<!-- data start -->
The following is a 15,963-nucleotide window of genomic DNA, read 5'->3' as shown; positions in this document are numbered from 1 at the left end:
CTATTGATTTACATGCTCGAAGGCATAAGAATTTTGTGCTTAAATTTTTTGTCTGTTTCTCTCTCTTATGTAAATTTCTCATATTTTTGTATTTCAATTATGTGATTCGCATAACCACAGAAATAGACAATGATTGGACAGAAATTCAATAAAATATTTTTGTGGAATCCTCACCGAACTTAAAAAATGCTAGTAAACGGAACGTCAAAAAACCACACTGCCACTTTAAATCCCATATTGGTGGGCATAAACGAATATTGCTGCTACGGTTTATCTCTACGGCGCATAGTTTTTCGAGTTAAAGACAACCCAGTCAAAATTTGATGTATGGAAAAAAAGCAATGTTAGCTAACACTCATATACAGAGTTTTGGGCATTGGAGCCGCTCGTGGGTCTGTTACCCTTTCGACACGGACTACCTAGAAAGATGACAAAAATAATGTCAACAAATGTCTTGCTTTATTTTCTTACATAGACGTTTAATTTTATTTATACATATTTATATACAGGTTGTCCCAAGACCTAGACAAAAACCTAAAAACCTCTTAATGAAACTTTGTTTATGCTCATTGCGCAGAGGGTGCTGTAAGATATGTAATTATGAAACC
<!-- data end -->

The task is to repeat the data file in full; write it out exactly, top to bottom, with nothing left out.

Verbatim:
The following is a 15,963-nucleotide window of genomic DNA, read 5'->3' as shown; positions in this document are numbered from 1 at the left end:
CTATTGATTTACATGCTCGAAGGCATAAGAATTTTGTGCTTAAATTTTTTGTCTGTTTCTCTCTCTTATGTAAATTTCTCATATTTTTGTATTTCAATTATGTGATTCGCATAACCACAGAAATAGACAATGATTGGACAGAAATTCAATAAAATATTTTTGTGGAATCCTCACCGAACTTAAAAAATGCTAGTAAACGGAACGTCAAAAAACCACACTGCCACTTTAAATCCCATATTGGTGGGCATAAACGAATATTGCTGCTACGGTTTATCTCTACGGCGCATAGTTTTTCGAGTTAAAGACAACCCAGTCAAAATTTGATGTATGGAAAAAAAGCAATGTTAGCTAACACTCATATACAGAGTTTTGGGCATTGGAGCCGCTCGTGGGTCTGTTACCCTTTCGACACGGACTACCTAGAAAGATGACAAAAATAATGTCAACAAATGTCTTGCTTTATTTTCTTACATAGACGTTTAATTTTATTTATACATATTTATATACAGGTTGTCCCAAGACCTAGACAAAAACCTAAAAACCTCTTAATGAAACTTTGTTTATGCTCATTGCGCAGAGGGTGCTGTAAGATATGTAATTATGAAACC